The government is refusing to say how many disabled people are having their benefits “capped” under its new welfare regime, even though it has the figures needed to make the calculations, Disability News Service (DNS) can reveal.
The Department for Work and Pensions (DWP) published research last month which showed how many people had been affected by the cap in the four trial areas of Bromley, Croydon, Enfield and Haringey, all London boroughs.
But it declined at the time to say whether it possessed any figures showing the number of disabled people who had had their benefits capped in the four boroughs.
An equality impact assessment published in July 2012 predicted that “roughly half” of the households who would lose out under the cap would contain someone classed as a disabled person under the Equality Act.
The new rules, introduced in the four boroughs in April and now rolling out across the country, restrict the total amount of benefits that working-age households can receive to £500 per week.
Households are exempt from the cap if they include anyone claiming disability living allowance (DLA), attendance allowance, the new personal independence payment (PIP), or the support component of employment and support allowance (ESA).
But disabled people with lower support needs are not exempt from the cap, including those in the ESA work-related activity group, and those receiving carer’s allowance, income support, child support and housing benefit.
Now, in a response to a Freedom of Information Act request from DNS, the government has admitted that it does possess figures which could be used to calculate how many of these disabled people were affected by the new cap in the four boroughs.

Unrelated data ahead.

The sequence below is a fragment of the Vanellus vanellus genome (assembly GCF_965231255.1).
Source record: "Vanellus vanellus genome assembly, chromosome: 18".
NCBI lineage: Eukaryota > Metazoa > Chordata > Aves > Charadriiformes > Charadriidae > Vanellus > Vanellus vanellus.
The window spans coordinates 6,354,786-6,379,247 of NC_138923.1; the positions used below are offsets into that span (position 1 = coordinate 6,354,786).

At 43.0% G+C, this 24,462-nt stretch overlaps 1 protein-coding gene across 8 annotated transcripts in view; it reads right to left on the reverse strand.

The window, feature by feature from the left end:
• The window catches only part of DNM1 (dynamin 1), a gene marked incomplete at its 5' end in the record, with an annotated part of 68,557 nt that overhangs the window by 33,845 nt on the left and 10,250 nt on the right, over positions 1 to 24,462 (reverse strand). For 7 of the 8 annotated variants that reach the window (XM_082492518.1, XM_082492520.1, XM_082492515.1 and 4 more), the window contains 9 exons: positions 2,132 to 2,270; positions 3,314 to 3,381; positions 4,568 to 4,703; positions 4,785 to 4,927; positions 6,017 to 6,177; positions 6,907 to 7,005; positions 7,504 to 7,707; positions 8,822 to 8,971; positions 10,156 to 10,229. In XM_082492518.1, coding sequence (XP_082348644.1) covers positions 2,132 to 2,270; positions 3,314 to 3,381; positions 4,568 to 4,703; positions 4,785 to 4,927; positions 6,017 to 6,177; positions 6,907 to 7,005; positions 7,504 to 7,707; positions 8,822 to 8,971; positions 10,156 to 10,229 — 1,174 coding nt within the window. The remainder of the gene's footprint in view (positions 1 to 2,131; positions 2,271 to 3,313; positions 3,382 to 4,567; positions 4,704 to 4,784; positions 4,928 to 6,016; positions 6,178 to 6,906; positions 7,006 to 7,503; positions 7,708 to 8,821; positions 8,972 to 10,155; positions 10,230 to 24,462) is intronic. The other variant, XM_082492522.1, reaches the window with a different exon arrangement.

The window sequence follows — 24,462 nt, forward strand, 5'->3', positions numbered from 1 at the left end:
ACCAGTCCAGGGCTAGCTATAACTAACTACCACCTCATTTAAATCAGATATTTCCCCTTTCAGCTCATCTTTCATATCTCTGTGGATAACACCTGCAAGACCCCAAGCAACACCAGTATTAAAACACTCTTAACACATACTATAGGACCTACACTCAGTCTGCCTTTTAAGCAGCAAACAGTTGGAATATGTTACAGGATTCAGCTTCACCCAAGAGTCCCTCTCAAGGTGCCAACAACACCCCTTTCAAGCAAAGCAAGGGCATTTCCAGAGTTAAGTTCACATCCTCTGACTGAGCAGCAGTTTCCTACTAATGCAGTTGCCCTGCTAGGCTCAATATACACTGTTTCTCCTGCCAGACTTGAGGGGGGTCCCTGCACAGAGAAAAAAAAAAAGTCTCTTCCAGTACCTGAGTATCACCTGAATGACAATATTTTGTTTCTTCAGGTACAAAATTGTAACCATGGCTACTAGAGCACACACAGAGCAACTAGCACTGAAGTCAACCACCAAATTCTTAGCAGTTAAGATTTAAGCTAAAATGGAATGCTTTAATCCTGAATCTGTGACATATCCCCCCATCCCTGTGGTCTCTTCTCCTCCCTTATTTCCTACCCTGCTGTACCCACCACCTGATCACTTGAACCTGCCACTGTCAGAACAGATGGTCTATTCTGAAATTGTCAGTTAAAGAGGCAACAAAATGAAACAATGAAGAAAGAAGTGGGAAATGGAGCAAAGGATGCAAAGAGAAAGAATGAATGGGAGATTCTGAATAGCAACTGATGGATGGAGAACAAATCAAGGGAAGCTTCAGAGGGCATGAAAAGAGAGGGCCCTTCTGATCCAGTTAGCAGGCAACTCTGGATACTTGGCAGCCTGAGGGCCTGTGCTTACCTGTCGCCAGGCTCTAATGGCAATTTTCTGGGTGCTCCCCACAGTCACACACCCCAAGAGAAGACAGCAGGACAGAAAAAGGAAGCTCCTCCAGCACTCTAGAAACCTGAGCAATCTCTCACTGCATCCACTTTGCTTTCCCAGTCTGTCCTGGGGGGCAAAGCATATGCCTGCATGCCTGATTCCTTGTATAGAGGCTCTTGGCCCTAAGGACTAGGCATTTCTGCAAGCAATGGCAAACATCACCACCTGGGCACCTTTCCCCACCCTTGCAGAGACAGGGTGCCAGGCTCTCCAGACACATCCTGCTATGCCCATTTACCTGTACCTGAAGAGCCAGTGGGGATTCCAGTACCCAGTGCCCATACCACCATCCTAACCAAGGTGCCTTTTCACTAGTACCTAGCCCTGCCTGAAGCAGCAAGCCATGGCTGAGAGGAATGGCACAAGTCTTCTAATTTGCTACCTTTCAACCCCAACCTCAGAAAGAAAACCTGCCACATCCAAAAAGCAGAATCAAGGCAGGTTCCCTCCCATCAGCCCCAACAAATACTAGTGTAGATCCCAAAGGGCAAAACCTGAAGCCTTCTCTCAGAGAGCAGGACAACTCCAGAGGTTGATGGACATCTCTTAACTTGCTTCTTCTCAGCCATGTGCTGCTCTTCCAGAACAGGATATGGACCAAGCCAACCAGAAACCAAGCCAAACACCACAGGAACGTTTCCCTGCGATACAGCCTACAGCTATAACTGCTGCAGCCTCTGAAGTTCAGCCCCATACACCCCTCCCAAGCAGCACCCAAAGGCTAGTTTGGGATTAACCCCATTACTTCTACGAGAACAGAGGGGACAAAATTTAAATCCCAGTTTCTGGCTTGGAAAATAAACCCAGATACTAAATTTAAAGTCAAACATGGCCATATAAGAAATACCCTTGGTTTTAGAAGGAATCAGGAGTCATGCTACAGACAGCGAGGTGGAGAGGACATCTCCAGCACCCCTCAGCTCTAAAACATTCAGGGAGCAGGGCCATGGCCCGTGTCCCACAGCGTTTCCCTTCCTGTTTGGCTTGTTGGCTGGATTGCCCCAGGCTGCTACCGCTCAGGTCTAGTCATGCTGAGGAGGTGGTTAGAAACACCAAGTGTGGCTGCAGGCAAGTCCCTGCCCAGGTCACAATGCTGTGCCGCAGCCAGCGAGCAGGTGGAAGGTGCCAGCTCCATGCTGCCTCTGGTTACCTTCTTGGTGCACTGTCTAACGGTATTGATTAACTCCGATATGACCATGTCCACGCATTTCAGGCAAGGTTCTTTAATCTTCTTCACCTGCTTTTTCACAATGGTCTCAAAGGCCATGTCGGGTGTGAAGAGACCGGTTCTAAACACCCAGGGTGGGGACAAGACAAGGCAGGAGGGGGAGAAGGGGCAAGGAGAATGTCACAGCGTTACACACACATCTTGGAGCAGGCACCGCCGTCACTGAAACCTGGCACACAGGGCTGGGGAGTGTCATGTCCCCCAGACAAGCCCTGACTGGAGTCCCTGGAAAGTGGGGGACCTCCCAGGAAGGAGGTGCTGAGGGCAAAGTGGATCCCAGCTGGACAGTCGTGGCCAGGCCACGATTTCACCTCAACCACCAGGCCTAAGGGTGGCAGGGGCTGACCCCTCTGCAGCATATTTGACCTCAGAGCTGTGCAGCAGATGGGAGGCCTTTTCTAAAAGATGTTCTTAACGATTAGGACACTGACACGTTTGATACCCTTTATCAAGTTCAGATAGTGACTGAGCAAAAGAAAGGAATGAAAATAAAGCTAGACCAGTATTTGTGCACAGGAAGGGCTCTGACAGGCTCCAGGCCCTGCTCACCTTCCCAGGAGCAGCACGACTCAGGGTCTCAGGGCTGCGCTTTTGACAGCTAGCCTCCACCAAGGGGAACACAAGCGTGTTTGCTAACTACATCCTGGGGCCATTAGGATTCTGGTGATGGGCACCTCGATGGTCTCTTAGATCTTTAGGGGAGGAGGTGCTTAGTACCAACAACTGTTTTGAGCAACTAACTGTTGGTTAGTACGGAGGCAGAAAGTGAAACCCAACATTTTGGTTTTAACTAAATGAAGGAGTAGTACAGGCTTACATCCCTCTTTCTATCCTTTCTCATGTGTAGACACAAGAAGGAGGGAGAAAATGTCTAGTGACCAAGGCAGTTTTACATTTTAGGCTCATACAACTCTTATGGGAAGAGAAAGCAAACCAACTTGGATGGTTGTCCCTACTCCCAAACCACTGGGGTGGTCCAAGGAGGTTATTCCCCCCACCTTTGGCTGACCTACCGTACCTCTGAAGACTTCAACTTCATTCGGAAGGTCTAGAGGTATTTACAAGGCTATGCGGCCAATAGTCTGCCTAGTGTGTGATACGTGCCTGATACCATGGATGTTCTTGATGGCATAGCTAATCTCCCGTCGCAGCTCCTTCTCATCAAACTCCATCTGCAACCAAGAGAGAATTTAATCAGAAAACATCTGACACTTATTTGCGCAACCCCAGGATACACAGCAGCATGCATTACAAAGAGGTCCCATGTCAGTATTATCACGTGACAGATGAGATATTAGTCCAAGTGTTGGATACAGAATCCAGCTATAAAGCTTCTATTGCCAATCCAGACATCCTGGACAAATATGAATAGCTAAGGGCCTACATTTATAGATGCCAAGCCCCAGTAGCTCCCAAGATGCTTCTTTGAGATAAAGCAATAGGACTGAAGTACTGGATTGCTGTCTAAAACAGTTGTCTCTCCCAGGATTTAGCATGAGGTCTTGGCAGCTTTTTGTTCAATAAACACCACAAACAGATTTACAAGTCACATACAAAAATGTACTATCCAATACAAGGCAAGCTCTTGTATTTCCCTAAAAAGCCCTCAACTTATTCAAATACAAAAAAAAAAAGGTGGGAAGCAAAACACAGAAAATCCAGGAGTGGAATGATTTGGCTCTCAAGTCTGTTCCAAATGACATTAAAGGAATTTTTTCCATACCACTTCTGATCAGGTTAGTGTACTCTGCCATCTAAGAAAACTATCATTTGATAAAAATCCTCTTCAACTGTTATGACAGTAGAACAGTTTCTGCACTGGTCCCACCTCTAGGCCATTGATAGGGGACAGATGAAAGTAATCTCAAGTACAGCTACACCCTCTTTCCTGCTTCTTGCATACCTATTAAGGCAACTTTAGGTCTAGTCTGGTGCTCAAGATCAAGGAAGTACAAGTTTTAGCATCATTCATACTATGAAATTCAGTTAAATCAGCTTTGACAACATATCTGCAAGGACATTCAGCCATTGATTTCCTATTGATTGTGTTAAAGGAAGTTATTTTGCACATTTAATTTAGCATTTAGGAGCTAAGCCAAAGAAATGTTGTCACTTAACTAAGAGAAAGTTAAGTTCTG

DWP’s freedom of information team says in the letter that the department “does hold some information falling within the description specified in your request”.
But the letter says that this information is in a different set of data from that used for the analysis of the pilot areas and “due to the complexity involved in linking together data from the different source systems we estimate that the cost of complying with your request would exceed the appropriate limit [for dealing with Freedom of Information Act requests] of £600”.
A DWP spokesman told DNS that to produce figures showing how many disabled people had been affected by the cap would be “a major piece of work”.
He added: “I don’t know how much that analysis would cost, or how much it would cost to find out how much it would cost. It is a piece of work we do not think we need to do.
“We obviously disagree [with DNS] on the level of importance. We say we are meeting all our responsibilities around publishing data around the benefit cap and making sure it is done on a regular and timely basis.”
He said DWP was balancing the cost of carrying out the work with the fact that an EIA was carried out last year and predicted the impact on disabled people.
Last month’s research found that, across the four trial areas, about 2,900 households had had their benefits capped at some stage by the end of June 2013, with three-quarters of them single-parent families.
At the end of June, more than 1,000 households were having their benefits capped by up to £50 a week, nearly 800 by between £50 and £100, nearly 400 households by between £100 and £150, and 33 by between £350 and £400.
5 September 2013